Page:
Having a window into the financial lives of your tax clients gives you the opportunity to identify needs that you can address in your capacity as a financial advisor, observes Chad Smith, a wealth management strategist at HD Vest Financial Services. The following four client categories are the ones you should look to first as you build your financial services business:
1. Business owners. If you have a tax client with a Subchapter S corporation, you are already familiar with the basic financial profile of the business. But those who start their own businesses, particularly when they are young, typically are more focused on its immediate demands than their own retirement. Yet in most cases it would be unwise for them to assume that someday their business by itself will fund their retirement. Therefore, it’s important to help these clients analyze the pros and cons of establishing a qualified retirement plan, and if it makes sense, what kind.
No business is too small for a retirement plan. A business owner with no full-time employees can establish a solo 401(k) plan or a solo defined-benefit plan, and gain the opportunity for substantial tax-deferred retirement savings — funds you can invest and manage on their behalf. Other options include Simple IRAs and SEPs.
If a client’s business has employees with sufficient earnings and savings to warrant investment services support, “You have a natural opportunity to connect with that group,” Smith said. If you are overseeing the retirement plan, the participants’ monthly statements will bear your name. You can be introduced to employees by conducting an educational seminar, and wrap it up with an invitation to provide assistance on an individual basis. (Note: If you are serving in a fiduciary capacity for a standard defined-contribution plan, your options might be more limited due to regulations dealing with potential conflict of interest. Be sure to consult with an attorney.)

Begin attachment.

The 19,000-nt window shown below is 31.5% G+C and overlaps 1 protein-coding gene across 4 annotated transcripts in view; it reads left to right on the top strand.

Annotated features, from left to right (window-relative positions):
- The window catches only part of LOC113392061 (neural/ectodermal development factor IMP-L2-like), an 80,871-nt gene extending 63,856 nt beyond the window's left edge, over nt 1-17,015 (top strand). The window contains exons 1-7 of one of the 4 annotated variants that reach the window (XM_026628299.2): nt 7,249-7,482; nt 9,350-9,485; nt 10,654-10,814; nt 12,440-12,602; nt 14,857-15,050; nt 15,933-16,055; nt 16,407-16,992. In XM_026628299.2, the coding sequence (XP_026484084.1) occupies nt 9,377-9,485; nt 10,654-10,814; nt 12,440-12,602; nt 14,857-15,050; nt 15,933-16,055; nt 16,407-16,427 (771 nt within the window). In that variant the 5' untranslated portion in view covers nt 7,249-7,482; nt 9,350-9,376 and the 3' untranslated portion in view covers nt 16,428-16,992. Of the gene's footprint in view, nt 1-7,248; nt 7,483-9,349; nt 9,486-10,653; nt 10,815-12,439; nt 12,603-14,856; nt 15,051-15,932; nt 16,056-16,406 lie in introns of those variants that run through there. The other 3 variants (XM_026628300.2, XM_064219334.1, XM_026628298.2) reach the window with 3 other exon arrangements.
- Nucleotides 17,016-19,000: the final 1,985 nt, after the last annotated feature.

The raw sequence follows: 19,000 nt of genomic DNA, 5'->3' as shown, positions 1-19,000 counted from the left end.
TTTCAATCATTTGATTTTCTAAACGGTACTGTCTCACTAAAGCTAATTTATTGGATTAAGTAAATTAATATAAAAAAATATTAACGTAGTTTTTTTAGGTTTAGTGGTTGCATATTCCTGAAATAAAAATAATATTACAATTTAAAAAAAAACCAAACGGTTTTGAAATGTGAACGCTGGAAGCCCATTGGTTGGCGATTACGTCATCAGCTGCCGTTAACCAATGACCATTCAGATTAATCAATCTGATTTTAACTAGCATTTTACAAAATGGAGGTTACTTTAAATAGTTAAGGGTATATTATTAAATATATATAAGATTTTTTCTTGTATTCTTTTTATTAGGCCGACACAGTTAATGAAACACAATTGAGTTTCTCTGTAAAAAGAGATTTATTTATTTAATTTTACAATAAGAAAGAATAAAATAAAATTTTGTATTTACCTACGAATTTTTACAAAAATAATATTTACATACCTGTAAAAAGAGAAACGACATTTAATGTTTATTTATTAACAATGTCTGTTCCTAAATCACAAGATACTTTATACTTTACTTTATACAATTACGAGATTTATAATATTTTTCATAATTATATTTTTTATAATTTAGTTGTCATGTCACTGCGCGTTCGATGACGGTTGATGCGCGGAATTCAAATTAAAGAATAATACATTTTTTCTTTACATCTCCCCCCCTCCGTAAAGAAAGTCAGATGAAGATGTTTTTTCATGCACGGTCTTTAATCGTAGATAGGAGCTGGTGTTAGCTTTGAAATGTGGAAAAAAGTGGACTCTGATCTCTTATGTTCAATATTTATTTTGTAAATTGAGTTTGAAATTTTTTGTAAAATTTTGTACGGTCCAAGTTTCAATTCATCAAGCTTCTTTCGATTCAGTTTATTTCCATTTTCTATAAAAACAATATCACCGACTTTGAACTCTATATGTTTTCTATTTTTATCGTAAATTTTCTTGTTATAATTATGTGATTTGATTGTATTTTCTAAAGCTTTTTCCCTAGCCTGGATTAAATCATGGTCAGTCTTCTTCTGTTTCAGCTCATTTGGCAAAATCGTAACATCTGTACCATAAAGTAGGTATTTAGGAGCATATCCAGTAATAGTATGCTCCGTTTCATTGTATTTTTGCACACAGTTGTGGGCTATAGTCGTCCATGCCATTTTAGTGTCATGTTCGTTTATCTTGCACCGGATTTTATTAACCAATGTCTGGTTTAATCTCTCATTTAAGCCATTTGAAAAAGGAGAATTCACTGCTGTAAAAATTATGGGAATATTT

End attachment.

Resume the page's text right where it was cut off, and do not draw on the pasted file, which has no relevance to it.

2. Clients on the verge of retirement. “If you are doing tax returns for people at this stage, they often will ask you about their Social Security options, and when they should initiate it,” said Smith. “This is the opportunity to take them into the wealth planning process.” Naturally, such clients will have many important decisions to make about whether to roll over funds in their employer’s retirement plan and, more fundamentally, whether they can actually afford to retire. A goals-based cash flow analysis may be the place to start.
3. Clients in transition. A myriad of financial issues arise when people change jobs, have a child, get married or divorced. All of these will be evident through the tax planning process. A job change will raise such questions as what to do with assets remaining in the former employer’s retirement plan, and how to invest funds going into the new employer’s plan. Also, if the new job comes with a raise in pay, as it generally does, how those incremental dollars should be spent or invested must be addressed.
The birth of a new child raises the prospect of funding a future college education. Marriage and divorce, of course, have monumental and numerous implications for both parties, including division and re-investment of financial assets.
4. Clients in the highest tax brackets. Needless to say, the wealthier the client, the more complex their financial challenges and opportunities. Chances are that wealthy clients already have well-established relationships with a financial advisor. “Your ace in the hole is your expertise and sensitivity toward these clients’ tax situations,” according to Smith.
Suppose, for example, you observe from reviewing a wealthy client’s return that they could have a substantially lower tax liability with a more tax-efficient investing strategy. Pointing that out to the client opens the door to a discussion of your investment services, and the added value you can provide. “If you can demonstrate how you can improve a client’s after-tax return without adding any risk to the portfolio, and possibly even lowering risk, a tax client will sit up and take notice,” Smith said.
The views and opinions presented in this article are those of Chad Smith and not of HD Vest Financial Services® or its subsidiaries.
HD Vest Financial Services® and its affiliates (collectively, “H.D. Vest, Inc.”) do not provide tax or accounting services. You should consult your tax professional regarding the tax implications of any investments.
HD Vest Financial Services® is the holding company for the group of companies providing financial services under the HD Vest name.
Securities offered through HD Vest Investment ServicesSM, Member SIPC, Advisory services offered through HD Vest Advisory ServicesSM, 6333 N. State Highway 161, Fourth Floor, Irving, TX 75038, 972-870-6000.
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